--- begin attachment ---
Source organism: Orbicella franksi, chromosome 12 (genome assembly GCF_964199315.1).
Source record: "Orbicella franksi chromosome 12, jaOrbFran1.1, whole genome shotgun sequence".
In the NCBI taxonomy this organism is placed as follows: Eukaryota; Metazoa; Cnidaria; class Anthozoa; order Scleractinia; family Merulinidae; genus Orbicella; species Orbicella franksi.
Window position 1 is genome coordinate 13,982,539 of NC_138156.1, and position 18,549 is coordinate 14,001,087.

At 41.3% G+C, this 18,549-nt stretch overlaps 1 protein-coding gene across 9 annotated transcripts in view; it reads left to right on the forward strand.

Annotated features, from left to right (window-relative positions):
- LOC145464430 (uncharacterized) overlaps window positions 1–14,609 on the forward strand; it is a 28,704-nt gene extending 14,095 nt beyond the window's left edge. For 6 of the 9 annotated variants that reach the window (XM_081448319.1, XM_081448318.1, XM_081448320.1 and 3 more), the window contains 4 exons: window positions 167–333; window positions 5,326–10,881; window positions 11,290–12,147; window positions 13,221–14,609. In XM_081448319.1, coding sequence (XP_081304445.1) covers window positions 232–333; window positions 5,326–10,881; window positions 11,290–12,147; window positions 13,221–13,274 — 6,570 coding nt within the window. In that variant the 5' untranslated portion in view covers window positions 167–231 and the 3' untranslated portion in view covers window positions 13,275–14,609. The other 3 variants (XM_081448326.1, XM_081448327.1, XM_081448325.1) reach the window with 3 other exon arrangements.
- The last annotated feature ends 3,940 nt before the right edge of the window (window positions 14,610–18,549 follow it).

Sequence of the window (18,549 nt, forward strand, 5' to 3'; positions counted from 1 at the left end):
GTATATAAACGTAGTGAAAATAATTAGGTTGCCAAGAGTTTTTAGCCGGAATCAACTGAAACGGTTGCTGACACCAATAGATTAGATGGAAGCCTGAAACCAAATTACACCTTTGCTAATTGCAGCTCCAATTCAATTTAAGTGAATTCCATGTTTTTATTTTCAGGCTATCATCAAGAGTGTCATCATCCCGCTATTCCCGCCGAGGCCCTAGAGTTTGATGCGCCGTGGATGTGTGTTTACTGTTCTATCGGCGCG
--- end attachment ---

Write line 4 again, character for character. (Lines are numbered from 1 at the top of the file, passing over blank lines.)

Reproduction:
Window position 1 is genome coordinate 13,982,539 of NC_138156.1, and position 18,549 is coordinate 14,001,087.